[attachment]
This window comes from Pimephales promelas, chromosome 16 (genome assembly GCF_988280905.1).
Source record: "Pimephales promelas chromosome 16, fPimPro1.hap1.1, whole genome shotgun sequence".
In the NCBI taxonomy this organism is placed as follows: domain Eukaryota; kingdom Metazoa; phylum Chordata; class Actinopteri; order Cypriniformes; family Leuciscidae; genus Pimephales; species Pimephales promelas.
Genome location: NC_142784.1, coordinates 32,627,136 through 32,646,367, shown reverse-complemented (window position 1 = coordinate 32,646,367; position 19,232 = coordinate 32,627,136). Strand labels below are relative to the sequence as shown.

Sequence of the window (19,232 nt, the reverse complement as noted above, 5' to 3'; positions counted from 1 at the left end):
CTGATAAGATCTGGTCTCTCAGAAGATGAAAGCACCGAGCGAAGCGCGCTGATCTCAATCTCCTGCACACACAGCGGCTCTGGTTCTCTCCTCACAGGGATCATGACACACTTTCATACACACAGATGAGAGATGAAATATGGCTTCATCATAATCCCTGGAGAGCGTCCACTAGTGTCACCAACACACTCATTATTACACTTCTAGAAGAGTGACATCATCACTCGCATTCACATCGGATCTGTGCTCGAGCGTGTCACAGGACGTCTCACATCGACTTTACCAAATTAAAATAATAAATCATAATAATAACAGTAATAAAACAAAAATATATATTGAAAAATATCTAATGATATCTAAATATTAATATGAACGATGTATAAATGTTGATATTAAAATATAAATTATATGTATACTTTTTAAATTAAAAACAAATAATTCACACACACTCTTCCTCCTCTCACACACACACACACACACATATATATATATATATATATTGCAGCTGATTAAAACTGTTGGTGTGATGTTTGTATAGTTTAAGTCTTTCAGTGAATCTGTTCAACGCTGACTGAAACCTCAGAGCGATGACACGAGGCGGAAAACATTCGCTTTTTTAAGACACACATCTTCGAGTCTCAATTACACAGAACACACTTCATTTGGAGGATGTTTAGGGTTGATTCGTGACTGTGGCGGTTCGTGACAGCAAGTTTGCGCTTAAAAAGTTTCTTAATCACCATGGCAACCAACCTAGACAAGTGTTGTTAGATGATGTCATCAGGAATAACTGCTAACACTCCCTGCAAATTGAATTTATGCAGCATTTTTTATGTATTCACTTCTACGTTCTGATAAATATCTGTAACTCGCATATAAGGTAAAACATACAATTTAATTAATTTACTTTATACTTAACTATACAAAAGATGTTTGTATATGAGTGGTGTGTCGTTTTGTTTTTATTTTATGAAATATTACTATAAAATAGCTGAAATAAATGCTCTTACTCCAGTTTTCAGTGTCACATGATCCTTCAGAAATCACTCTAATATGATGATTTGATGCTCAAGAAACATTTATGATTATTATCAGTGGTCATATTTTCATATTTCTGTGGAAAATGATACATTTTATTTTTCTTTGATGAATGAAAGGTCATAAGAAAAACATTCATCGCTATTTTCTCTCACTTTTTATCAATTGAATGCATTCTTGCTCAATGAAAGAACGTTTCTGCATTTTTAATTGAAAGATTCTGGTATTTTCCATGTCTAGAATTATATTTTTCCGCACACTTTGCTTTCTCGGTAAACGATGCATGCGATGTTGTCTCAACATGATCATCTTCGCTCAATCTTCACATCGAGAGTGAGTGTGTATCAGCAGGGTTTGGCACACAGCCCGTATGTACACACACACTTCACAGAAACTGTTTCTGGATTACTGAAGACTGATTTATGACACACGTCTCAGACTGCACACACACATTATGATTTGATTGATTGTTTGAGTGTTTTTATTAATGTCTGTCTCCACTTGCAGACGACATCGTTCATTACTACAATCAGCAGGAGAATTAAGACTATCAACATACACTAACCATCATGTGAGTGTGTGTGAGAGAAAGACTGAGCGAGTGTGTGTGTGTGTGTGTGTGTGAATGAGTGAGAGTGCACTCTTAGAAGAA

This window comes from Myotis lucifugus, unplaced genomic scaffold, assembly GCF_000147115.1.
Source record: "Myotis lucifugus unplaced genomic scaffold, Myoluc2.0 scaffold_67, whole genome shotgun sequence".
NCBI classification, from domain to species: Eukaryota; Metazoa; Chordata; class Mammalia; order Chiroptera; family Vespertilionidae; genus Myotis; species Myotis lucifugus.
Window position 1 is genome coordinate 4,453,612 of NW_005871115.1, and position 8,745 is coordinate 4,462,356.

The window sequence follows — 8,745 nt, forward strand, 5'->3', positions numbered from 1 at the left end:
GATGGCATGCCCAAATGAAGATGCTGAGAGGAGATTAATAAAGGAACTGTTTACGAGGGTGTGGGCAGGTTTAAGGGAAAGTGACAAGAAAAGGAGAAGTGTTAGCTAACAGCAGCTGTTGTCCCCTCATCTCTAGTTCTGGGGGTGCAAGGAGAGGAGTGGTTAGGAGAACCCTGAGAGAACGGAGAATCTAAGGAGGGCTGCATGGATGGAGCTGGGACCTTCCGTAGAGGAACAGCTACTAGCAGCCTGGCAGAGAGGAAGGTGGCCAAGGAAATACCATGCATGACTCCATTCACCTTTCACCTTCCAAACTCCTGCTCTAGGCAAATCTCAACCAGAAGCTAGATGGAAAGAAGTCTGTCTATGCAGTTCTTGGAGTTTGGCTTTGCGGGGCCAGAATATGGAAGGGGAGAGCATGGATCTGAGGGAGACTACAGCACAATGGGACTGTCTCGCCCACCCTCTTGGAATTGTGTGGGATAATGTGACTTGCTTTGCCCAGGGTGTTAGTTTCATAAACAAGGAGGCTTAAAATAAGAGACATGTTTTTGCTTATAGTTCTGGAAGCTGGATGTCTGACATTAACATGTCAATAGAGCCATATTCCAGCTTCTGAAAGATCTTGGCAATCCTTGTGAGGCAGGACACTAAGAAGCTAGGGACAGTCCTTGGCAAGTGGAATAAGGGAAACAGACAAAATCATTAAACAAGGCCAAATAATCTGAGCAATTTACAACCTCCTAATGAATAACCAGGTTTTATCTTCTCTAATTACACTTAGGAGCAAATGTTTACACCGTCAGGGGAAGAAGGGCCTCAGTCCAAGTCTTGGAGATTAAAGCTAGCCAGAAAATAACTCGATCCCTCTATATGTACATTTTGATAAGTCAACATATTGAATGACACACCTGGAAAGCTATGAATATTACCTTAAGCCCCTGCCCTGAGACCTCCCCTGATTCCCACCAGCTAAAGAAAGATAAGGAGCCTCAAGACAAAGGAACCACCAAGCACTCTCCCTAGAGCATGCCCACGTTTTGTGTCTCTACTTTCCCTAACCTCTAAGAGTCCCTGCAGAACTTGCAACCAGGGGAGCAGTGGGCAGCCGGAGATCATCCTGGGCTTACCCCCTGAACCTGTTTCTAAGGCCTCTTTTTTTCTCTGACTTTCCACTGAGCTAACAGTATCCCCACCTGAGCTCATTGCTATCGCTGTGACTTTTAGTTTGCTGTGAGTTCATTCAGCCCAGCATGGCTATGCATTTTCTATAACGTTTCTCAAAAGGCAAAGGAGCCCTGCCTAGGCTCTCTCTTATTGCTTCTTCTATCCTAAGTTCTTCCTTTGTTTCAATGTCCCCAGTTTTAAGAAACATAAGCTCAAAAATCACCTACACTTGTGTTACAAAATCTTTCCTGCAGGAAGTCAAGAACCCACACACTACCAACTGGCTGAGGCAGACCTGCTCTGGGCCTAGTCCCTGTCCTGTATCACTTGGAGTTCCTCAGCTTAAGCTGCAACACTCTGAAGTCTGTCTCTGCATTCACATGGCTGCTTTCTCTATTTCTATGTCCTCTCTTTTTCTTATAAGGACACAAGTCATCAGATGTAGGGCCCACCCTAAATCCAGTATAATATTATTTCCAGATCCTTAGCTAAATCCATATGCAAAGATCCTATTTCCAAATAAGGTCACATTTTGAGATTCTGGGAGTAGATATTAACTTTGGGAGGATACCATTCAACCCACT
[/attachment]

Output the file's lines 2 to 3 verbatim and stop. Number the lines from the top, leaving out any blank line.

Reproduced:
Source record: "Pimephales promelas chromosome 16, fPimPro1.hap1.1, whole genome shotgun sequence".
In the NCBI taxonomy this organism is placed as follows: domain Eukaryota; kingdom Metazoa; phylum Chordata; class Actinopteri; order Cypriniformes; family Leuciscidae; genus Pimephales; species Pimephales promelas.